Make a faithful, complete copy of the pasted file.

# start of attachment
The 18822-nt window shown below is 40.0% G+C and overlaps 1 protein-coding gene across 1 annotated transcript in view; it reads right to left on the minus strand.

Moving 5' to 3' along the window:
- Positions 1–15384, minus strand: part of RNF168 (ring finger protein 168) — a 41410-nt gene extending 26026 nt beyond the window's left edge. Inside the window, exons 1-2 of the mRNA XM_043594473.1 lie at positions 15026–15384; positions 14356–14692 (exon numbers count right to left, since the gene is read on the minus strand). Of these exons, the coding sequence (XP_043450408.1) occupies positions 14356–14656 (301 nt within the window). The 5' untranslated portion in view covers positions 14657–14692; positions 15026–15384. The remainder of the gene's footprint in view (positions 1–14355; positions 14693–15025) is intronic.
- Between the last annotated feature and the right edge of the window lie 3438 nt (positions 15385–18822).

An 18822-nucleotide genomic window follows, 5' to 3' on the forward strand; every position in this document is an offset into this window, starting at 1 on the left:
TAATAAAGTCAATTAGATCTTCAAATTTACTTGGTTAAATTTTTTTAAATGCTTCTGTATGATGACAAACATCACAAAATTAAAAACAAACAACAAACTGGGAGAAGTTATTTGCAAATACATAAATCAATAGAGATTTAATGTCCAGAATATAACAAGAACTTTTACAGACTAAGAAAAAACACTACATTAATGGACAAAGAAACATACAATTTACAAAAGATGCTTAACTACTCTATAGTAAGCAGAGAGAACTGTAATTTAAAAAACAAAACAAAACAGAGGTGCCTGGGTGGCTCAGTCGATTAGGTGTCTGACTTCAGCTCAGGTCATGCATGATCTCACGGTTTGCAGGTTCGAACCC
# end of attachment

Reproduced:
The 18822-nt window shown below is 40.0% G+C and overlaps 1 protein-coding gene across 1 annotated transcript in view; it reads right to left on the minus strand.

Moving 5' to 3' along the window:
- Positions 1–15384, minus strand: part of RNF168 (ring finger protein 168) — a 41410-nt gene extending 26026 nt beyond the window's left edge. Inside the window, exons 1-2 of the mRNA XM_043594473.1 lie at positions 15026–15384; positions 14356–14692 (exon numbers count right to left, since the gene is read on the minus strand). Of these exons, the coding sequence (XP_043450408.1) occupies positions 14356–14656 (301 nt within the window). The 5' untranslated portion in view covers positions 14657–14692; positions 15026–15384. The remainder of the gene's footprint in view (positions 1–14355; positions 14693–15025) is intronic.
- Between the last annotated feature and the right edge of the window lie 3438 nt (positions 15385–18822).

An 18822-nucleotide genomic window follows, 5' to 3' on the forward strand; every position in this document is an offset into this window, starting at 1 on the left:
TAATAAAGTCAATTAGATCTTCAAATTTACTTGGTTAAATTTTTTTAAATGCTTCTGTATGATGACAAACATCACAAAATTAAAAACAAACAACAAACTGGGAGAAGTTATTTGCAAATACATAAATCAATAGAGATTTAATGTCCAGAATATAACAAGAACTTTTACAGACTAAGAAAAAACACTACATTAATGGACAAAGAAACATACAATTTACAAAAGATGCTTAACTACTCTATAGTAAGCAGAGAGAACTGTAATTTAAAAAACAAAACAAAACAGAGGTGCCTGGGTGGCTCAGTCGATTAGGTGTCTGACTTCAGCTCAGGTCATGCATGATCTCACGGTTTGCAGGTTCGAACCC